If you are having surgery, your doctor will give you medicine called an anesthetic. Anesthetics reduce or prevent pain. There are three main types:

  • Local – numbs one small area of the body. You stay awake and alert.
  • Regional – blocks pain in an area of the body, such an arm or leg. A common type is epidural anesthesia, which is often used during childbirth.
  • General – makes you unconscious. You do not feel any pain, and you do not remember the procedure afterwards.

You may also get a mild sedative to relax you. You stay awake but may not remember the procedure afterwards. Sedation can be used with or without anesthesia.

The type of anesthesia or sedation you get depends on many factors. They include the procedure you are having and your current health.


An anesthetic (anaesthetic or anæsthetic in British English) is a drug that causes anesthesia, which is a reversible loss of sensation. Anesthetics contrast with analgesics (painkillers), which relieve pain without eliminating sensation. These drugs are generally administered to facilitate surgery. A wide variety of drugs are used in modern anesthetic practice.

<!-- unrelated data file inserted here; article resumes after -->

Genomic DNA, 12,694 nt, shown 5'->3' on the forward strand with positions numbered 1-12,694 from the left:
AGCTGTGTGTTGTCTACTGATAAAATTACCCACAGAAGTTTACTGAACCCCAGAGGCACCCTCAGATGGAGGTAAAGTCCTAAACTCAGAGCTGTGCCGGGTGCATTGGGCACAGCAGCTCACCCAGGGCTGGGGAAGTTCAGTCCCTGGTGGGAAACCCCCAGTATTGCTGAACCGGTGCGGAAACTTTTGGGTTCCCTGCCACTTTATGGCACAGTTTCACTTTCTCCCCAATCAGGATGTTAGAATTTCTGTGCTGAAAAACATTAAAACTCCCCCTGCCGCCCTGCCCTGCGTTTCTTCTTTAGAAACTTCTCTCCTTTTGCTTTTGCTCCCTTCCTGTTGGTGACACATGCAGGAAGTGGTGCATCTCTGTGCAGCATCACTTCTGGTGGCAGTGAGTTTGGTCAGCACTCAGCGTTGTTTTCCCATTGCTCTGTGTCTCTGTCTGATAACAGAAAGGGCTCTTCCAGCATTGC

Many are rarely used outside of anesthesia, although others are used commonly by all disciplines. Anesthetics are categorized into two classes: general anesthetics, which cause a reversible loss of consciousness, and local anesthetics, which cause a reversible loss of sensation for a limited region of the body while maintaining consciousness.